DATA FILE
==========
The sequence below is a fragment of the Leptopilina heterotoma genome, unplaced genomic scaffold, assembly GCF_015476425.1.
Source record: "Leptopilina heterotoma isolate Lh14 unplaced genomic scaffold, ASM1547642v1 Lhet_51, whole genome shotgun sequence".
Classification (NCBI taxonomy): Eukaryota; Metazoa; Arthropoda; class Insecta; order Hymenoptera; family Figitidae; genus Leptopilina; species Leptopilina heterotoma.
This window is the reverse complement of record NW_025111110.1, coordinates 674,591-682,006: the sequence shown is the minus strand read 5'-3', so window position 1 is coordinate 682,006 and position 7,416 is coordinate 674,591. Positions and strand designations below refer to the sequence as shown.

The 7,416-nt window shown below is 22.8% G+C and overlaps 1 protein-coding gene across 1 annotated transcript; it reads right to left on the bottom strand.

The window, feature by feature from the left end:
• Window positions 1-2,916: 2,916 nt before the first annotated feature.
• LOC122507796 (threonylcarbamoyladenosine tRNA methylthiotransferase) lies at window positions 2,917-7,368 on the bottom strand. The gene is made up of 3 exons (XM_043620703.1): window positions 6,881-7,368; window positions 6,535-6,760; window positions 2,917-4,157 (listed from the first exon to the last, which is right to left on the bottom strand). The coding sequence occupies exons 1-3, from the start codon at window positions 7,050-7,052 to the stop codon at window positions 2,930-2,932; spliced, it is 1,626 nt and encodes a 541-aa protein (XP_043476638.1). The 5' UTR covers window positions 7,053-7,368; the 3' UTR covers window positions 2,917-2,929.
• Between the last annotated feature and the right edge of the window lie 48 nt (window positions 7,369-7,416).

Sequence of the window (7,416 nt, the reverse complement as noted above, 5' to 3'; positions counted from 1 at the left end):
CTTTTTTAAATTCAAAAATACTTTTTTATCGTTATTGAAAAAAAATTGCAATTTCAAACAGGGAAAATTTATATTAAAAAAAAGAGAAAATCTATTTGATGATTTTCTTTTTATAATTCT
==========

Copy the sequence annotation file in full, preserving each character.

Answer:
The sequence below is a fragment of the Leptopilina heterotoma genome, unplaced genomic scaffold, assembly GCF_015476425.1.
Source record: "Leptopilina heterotoma isolate Lh14 unplaced genomic scaffold, ASM1547642v1 Lhet_51, whole genome shotgun sequence".
Classification (NCBI taxonomy): Eukaryota; Metazoa; Arthropoda; class Insecta; order Hymenoptera; family Figitidae; genus Leptopilina; species Leptopilina heterotoma.
This window is the reverse complement of record NW_025111110.1, coordinates 674,591-682,006: the sequence shown is the minus strand read 5'-3', so window position 1 is coordinate 682,006 and position 7,416 is coordinate 674,591. Positions and strand designations below refer to the sequence as shown.

The 7,416-nt window shown below is 22.8% G+C and overlaps 1 protein-coding gene across 1 annotated transcript; it reads right to left on the bottom strand.

The window, feature by feature from the left end:
• Window positions 1-2,916: 2,916 nt before the first annotated feature.
• LOC122507796 (threonylcarbamoyladenosine tRNA methylthiotransferase) lies at window positions 2,917-7,368 on the bottom strand. The gene is made up of 3 exons (XM_043620703.1): window positions 6,881-7,368; window positions 6,535-6,760; window positions 2,917-4,157 (listed from the first exon to the last, which is right to left on the bottom strand). The coding sequence occupies exons 1-3, from the start codon at window positions 7,050-7,052 to the stop codon at window positions 2,930-2,932; spliced, it is 1,626 nt and encodes a 541-aa protein (XP_043476638.1). The 5' UTR covers window positions 7,053-7,368; the 3' UTR covers window positions 2,917-2,929.
• Between the last annotated feature and the right edge of the window lie 48 nt (window positions 7,369-7,416).

Sequence of the window (7,416 nt, the reverse complement as noted above, 5' to 3'; positions counted from 1 at the left end):
CTTTTTTAAATTCAAAAATACTTTTTTATCGTTATTGAAAAAAAATTGCAATTTCAAACAGGGAAAATTTATATTAAAAAAAAGAGAAAATCTATTTGATGATTTTCTTTTTATAATTCT